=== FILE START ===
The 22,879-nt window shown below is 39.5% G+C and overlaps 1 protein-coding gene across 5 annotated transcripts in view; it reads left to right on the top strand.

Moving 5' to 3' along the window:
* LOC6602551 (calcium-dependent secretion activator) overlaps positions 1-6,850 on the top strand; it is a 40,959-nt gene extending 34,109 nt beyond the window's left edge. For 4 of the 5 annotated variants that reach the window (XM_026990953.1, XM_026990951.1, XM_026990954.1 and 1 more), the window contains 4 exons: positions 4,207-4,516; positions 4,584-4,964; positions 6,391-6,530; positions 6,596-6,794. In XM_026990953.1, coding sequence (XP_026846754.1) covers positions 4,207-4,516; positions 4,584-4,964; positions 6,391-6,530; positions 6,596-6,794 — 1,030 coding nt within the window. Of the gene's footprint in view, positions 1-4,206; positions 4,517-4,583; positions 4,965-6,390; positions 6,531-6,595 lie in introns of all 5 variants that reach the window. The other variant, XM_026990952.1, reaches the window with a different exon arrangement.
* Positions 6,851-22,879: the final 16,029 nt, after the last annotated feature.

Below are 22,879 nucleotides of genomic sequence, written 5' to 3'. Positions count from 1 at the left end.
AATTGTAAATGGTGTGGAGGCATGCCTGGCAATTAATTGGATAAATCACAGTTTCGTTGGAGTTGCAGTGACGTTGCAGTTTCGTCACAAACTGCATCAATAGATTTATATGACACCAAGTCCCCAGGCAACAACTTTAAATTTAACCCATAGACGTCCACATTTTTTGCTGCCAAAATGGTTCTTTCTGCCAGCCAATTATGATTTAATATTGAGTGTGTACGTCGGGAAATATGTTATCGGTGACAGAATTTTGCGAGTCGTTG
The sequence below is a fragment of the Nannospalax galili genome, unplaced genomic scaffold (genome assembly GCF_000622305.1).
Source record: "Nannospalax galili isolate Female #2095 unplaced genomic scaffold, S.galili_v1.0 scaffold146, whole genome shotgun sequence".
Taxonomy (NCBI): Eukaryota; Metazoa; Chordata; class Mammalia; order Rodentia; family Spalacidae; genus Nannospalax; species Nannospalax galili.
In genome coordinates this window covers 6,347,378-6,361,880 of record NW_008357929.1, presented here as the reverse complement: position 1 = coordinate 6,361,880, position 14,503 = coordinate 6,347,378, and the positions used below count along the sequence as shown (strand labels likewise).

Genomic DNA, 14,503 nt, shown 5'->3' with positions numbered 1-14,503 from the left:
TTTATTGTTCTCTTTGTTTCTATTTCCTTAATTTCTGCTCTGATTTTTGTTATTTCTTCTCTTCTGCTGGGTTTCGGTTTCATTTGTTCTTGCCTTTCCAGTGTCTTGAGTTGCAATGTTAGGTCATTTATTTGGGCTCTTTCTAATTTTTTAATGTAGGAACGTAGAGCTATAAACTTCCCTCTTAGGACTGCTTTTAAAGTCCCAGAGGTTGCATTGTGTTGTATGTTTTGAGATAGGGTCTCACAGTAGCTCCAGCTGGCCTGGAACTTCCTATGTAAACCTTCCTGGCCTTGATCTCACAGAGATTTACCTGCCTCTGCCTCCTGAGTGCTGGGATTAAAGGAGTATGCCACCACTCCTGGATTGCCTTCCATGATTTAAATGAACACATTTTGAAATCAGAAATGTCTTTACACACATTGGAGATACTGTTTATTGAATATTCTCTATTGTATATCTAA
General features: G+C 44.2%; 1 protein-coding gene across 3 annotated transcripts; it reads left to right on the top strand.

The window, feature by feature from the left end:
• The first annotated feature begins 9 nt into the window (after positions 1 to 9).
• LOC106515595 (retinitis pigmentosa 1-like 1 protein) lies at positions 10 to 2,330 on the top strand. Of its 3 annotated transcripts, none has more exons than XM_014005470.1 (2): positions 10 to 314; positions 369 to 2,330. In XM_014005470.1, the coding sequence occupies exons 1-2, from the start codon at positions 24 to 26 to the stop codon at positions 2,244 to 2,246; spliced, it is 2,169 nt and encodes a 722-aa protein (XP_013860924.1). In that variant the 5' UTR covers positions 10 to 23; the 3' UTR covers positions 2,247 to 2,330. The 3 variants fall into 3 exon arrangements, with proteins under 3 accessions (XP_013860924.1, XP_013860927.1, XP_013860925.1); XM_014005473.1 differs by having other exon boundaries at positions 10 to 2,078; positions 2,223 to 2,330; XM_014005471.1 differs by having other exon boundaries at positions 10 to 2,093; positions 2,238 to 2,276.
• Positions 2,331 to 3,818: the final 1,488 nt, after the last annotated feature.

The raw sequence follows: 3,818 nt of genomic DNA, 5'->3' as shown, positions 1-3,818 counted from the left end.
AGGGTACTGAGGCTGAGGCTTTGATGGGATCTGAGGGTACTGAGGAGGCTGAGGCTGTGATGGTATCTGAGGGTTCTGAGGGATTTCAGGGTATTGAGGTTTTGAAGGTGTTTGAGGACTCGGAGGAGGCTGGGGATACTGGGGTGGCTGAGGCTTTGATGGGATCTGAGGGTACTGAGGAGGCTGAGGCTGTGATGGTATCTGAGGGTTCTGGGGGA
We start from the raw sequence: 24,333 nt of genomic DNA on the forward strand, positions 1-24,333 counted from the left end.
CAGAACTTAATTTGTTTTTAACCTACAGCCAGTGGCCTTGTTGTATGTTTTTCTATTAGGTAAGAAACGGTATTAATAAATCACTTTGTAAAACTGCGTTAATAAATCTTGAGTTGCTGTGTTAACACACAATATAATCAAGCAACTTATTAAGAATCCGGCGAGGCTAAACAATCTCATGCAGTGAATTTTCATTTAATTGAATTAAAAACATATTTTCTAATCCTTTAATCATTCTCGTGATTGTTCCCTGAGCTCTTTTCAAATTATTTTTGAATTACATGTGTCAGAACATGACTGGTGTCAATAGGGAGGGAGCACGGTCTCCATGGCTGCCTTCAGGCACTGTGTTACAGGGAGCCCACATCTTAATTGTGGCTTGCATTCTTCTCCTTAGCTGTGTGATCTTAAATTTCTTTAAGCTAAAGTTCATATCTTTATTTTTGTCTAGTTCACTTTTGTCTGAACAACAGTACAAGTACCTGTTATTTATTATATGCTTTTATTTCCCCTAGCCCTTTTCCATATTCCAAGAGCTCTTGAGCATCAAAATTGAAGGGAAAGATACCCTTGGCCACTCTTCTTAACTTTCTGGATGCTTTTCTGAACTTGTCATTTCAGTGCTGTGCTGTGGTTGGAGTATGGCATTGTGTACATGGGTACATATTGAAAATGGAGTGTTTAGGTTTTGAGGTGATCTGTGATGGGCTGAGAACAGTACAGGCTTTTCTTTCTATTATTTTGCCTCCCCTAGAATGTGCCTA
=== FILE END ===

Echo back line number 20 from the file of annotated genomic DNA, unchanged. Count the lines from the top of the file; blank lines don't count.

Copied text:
We start from the raw sequence: 24,333 nt of genomic DNA on the forward strand, positions 1-24,333 counted from the left end.